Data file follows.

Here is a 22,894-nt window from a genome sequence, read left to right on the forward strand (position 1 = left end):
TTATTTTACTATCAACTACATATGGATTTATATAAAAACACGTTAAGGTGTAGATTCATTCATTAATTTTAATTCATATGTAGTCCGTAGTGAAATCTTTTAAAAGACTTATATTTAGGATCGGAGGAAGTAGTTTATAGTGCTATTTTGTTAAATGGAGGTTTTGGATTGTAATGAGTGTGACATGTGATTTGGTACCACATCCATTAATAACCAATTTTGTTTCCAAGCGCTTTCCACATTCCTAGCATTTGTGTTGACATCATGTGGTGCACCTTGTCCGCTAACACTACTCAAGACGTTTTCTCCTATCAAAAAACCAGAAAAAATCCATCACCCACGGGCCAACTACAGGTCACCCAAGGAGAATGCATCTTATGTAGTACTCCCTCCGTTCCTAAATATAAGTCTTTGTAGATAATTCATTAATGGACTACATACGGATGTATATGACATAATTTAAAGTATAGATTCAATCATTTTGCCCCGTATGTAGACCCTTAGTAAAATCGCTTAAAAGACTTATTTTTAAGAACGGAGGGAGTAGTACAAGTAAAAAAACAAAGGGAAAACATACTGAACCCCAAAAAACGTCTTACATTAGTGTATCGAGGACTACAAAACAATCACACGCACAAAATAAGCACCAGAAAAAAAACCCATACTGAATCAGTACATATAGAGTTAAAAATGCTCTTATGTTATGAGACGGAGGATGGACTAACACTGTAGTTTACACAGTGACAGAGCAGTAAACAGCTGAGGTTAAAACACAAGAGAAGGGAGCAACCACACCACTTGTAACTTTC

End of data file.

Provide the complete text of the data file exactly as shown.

Here is a 22,894-nt window from a genome sequence, read left to right on the forward strand (position 1 = left end):
TTATTTTACTATCAACTACATATGGATTTATATAAAAACACGTTAAGGTGTAGATTCATTCATTAATTTTAATTCATATGTAGTCCGTAGTGAAATCTTTTAAAAGACTTATATTTAGGATCGGAGGAAGTAGTTTATAGTGCTATTTTGTTAAATGGAGGTTTTGGATTGTAATGAGTGTGACATGTGATTTGGTACCACATCCATTAATAACCAATTTTGTTTCCAAGCGCTTTCCACATTCCTAGCATTTGTGTTGACATCATGTGGTGCACCTTGTCCGCTAACACTACTCAAGACGTTTTCTCCTATCAAAAAACCAGAAAAAATCCATCACCCACGGGCCAACTACAGGTCACCCAAGGAGAATGCATCTTATGTAGTACTCCCTCCGTTCCTAAATATAAGTCTTTGTAGATAATTCATTAATGGACTACATACGGATGTATATGACATAATTTAAAGTATAGATTCAATCATTTTGCCCCGTATGTAGACCCTTAGTAAAATCGCTTAAAAGACTTATTTTTAAGAACGGAGGGAGTAGTACAAGTAAAAAAACAAAGGGAAAACATACTGAACCCCAAAAAACGTCTTACATTAGTGTATCGAGGACTACAAAACAATCACACGCACAAAATAAGCACCAGAAAAAAAACCCATACTGAATCAGTACATATAGAGTTAAAAATGCTCTTATGTTATGAGACGGAGGATGGACTAACACTGTAGTTTACACAGTGACAGAGCAGTAAACAGCTGAGGTTAAAACACAAGAGAAGGGAGCAACCACACCACTTGTAACTTTC